Local sport, leisure and physical activity services can help people to live longer, healthier and happier lives. This makes them fundamental to achieving councils’ aspirations for the wellbeing of their communities. Councils have a critical local leadership role for sport and physical activity in their places. In the current economic climate, and in the face of national challenges such as high levels of obesity and inactivity and an ageing population, it is more important than ever that councils and their delivery partners demonstrate strong evidence of impact, value for money and service excellence.
The Local Government Association (LGA), Sporta (the national association of leisure and cultural trusts) and cCLOA (Chief Cultural & Leisure Officers Association) have collaborated to produce this report, which looks at how councils, charitable leisure trusts and their partners are delivering sport and physical activity services in their localities.
The aim of this report is to share good practice and help decision-makers (primarily councillors and officers with an interest in/ responsibility for sport, leisure and physical activity) consider how their council can deliver on this agenda in the best way for local people and communities.
The report reflects the fact that many services remain facilities based, but readers should note that whole systems approaches to promoting physical activity, with contributions from many other services and partners, are increasingly being promoted. Insight on how this can be done will be captured by Sport England’s local delivery pilots programme, announced in 2016. Getting people more active is a complex issue which should engage a range of service areas – from public health to regeneration and housing, parks, highways, adult social care, education and others. It needs high-level leadership if change is going to be effective.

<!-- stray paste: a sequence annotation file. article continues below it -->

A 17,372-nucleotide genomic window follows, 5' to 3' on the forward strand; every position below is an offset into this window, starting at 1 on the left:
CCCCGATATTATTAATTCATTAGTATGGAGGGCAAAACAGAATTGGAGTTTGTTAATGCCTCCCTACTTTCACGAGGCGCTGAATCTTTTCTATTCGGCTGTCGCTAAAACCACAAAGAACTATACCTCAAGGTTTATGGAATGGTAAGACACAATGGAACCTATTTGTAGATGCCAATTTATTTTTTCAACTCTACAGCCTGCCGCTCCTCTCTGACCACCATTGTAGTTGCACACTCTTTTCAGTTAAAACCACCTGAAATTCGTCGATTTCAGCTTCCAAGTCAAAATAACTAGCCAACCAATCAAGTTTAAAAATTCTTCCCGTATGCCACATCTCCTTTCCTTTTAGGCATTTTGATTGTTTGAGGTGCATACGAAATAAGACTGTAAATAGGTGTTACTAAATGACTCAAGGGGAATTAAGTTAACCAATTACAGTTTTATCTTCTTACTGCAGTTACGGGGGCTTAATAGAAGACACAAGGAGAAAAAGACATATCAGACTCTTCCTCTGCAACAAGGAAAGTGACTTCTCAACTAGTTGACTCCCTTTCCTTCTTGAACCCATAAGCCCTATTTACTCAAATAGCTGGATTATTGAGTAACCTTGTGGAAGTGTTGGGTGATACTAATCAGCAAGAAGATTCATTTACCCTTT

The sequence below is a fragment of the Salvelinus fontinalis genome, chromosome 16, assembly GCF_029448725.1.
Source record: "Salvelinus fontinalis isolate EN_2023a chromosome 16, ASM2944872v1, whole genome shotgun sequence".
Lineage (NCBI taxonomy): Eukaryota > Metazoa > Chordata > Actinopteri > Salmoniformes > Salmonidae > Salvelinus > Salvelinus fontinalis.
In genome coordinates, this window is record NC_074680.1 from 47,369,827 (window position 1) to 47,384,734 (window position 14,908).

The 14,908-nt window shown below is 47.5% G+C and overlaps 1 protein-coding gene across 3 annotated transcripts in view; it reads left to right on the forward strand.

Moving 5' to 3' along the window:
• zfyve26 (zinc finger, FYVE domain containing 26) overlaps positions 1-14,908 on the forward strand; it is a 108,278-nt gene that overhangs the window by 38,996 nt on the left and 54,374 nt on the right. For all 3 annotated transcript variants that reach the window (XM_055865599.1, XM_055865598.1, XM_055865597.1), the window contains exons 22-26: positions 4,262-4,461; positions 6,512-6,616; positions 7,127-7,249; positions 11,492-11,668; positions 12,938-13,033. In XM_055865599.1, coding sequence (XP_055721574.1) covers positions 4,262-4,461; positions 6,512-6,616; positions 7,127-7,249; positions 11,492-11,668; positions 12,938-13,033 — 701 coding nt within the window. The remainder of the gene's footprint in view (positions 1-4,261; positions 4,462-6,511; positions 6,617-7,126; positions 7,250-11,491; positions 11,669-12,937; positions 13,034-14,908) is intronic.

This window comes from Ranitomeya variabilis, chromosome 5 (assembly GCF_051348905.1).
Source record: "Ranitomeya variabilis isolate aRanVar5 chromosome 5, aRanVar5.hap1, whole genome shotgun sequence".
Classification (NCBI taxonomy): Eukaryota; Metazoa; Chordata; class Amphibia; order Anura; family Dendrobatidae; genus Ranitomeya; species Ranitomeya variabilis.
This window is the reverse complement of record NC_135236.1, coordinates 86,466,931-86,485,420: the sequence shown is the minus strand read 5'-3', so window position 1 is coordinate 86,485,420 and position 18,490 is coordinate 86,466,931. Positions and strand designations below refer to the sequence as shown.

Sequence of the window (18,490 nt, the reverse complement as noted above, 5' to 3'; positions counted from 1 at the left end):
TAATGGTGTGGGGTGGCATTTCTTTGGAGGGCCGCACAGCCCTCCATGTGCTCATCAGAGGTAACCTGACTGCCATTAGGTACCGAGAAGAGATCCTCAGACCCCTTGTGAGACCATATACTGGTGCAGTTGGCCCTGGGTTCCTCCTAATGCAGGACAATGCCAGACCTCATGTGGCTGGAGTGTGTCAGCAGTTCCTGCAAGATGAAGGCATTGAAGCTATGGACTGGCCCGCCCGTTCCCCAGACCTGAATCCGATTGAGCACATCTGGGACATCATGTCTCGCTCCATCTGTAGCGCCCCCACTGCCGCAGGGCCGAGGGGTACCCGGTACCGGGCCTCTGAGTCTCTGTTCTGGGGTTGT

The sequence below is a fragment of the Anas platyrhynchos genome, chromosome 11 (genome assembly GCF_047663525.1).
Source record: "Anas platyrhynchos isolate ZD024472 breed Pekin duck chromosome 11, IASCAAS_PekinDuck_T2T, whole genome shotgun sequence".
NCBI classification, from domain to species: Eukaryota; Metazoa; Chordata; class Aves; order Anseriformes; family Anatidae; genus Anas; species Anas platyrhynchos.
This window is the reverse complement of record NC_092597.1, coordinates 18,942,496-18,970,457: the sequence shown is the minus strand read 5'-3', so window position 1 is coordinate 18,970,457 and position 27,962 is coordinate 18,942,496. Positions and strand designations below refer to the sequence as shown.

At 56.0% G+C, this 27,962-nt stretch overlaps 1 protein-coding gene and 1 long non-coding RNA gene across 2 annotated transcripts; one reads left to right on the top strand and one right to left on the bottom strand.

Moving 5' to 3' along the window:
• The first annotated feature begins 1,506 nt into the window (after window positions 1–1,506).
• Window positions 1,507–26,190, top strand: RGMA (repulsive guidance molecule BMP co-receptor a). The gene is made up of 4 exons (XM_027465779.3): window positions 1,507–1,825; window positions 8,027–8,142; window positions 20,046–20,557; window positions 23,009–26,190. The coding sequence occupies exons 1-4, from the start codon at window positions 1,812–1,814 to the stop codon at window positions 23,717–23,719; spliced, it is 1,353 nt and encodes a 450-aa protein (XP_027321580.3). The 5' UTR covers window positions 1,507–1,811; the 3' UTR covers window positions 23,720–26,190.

This report includes 12 case studies from different local authority areas. Six look at how councils are working with charitable leisure trusts to deliver services, facilities and activities (Mendip, Kirklees, Hackney, Oldham, Tameside and Stockton-on-Tees). The other six have a focus on in-house provision of sport and leisure or sports development teams by councils (Oxford, Broxbourne, Wirral, Three Rivers, East Riding and Eastleigh). While other delivery models are available to councils, this publication focuses on the in-house and charitable leisure trust models.
These councils are motivated by a desire to provide or procure good-quality services and interventions that meet community need and help to achieve a range of outcomes, particularly around health and wellbeing. They are using service development, new ways of working, a solid outcomes focus and strong partnership work to ensure that sport and physical activity services remain sustainable over the coming decades.
Councils have a crucial role in leading effective and productive working with all providers, partners and stakeholders to address key local challenges. Good practice
involves bringing all the players together to maximise the health, economic and social outcomes that can be delivered through sport and physical activity – partners such as the broader public sector (particularly health and public health), the voluntary and community sector, outsourced providers, the business community, schools, local sports clubs, county sports partnerships, national sports organisations and many more.
The concern is that ongoing pressure on council budgets can drive a ‘race to the bottom’, with price becoming the critical element in decision making. Effective
commissioning and (where relevant) procurement can guard against this. Through taking a local leadership role and bringing partners together around a shared vision of the potential for sport and physical activity to transform lives, councils can achieve three important ambitions at the same time:
• improved facilities and services for local people
• a reducing cost to the council, whether services are run in-house or through an external provider
• maintaining an overall focus on the council’s strategic priorities and community outcomes.
Any publications, approaches, case studies or delivery models mentioned in this report are not necessarily endorsed by the LGA, Sporta and cCLOA. Councillors and officers should seek to gain independent advice and guidance on what solutions will best meet their local needs. The LGA, Sporta, cCLOA, Sport England and other councils can assist in this process. Full details of publications and strategies mentioned in this report, including web addresses, are provided in the ‘further reading’ section at the end.